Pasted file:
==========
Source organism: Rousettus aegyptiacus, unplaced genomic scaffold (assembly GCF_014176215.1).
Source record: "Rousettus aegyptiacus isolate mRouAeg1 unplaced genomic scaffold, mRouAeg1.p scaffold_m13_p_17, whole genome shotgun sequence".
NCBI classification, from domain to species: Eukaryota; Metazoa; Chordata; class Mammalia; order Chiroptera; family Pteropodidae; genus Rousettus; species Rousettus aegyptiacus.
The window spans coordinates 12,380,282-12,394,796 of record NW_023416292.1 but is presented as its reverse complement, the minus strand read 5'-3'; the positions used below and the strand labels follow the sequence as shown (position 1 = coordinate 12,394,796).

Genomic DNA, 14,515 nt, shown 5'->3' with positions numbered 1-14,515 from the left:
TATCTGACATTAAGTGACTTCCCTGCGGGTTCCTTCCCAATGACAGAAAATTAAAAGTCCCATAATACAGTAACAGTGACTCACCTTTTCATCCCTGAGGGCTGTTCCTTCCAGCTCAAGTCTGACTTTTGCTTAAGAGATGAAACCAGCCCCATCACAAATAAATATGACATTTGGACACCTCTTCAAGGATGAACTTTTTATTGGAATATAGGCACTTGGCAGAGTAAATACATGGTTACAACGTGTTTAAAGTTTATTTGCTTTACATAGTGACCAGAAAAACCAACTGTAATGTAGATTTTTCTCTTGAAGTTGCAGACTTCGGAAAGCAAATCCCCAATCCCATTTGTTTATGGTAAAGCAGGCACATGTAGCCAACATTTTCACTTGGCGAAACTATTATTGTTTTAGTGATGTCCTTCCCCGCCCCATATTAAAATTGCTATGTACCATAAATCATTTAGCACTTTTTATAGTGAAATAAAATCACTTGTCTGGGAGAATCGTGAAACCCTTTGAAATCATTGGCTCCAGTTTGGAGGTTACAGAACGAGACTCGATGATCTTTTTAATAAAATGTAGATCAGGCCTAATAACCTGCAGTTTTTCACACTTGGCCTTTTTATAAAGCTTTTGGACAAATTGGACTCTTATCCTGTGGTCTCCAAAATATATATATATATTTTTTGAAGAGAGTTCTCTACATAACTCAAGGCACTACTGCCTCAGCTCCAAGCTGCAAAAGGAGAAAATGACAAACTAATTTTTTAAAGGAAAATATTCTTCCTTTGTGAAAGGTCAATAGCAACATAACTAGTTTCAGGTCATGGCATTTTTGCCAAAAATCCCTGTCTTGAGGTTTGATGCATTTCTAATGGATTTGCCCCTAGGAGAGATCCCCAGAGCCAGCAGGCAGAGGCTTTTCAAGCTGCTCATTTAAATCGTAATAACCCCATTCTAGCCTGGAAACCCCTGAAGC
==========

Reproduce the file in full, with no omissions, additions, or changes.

Source organism: Rousettus aegyptiacus, unplaced genomic scaffold (assembly GCF_014176215.1).
Source record: "Rousettus aegyptiacus isolate mRouAeg1 unplaced genomic scaffold, mRouAeg1.p scaffold_m13_p_17, whole genome shotgun sequence".
NCBI classification, from domain to species: Eukaryota; Metazoa; Chordata; class Mammalia; order Chiroptera; family Pteropodidae; genus Rousettus; species Rousettus aegyptiacus.
The window spans coordinates 12,380,282-12,394,796 of record NW_023416292.1 but is presented as its reverse complement, the minus strand read 5'-3'; the positions used below and the strand labels follow the sequence as shown (position 1 = coordinate 12,394,796).

Genomic DNA, 14,515 nt, shown 5'->3' with positions numbered 1-14,515 from the left:
TATCTGACATTAAGTGACTTCCCTGCGGGTTCCTTCCCAATGACAGAAAATTAAAAGTCCCATAATACAGTAACAGTGACTCACCTTTTCATCCCTGAGGGCTGTTCCTTCCAGCTCAAGTCTGACTTTTGCTTAAGAGATGAAACCAGCCCCATCACAAATAAATATGACATTTGGACACCTCTTCAAGGATGAACTTTTTATTGGAATATAGGCACTTGGCAGAGTAAATACATGGTTACAACGTGTTTAAAGTTTATTTGCTTTACATAGTGACCAGAAAAACCAACTGTAATGTAGATTTTTCTCTTGAAGTTGCAGACTTCGGAAAGCAAATCCCCAATCCCATTTGTTTATGGTAAAGCAGGCACATGTAGCCAACATTTTCACTTGGCGAAACTATTATTGTTTTAGTGATGTCCTTCCCCGCCCCATATTAAAATTGCTATGTACCATAAATCATTTAGCACTTTTTATAGTGAAATAAAATCACTTGTCTGGGAGAATCGTGAAACCCTTTGAAATCATTGGCTCCAGTTTGGAGGTTACAGAACGAGACTCGATGATCTTTTTAATAAAATGTAGATCAGGCCTAATAACCTGCAGTTTTTCACACTTGGCCTTTTTATAAAGCTTTTGGACAAATTGGACTCTTATCCTGTGGTCTCCAAAATATATATATATATTTTTTGAAGAGAGTTCTCTACATAACTCAAGGCACTACTGCCTCAGCTCCAAGCTGCAAAAGGAGAAAATGACAAACTAATTTTTTAAAGGAAAATATTCTTCCTTTGTGAAAGGTCAATAGCAACATAACTAGTTTCAGGTCATGGCATTTTTGCCAAAAATCCCTGTCTTGAGGTTTGATGCATTTCTAATGGATTTGCCCCTAGGAGAGATCCCCAGAGCCAGCAGGCAGAGGCTTTTCAAGCTGCTCATTTAAATCGTAATAACCCCATTCTAGCCTGGAAACCCCTGAAGC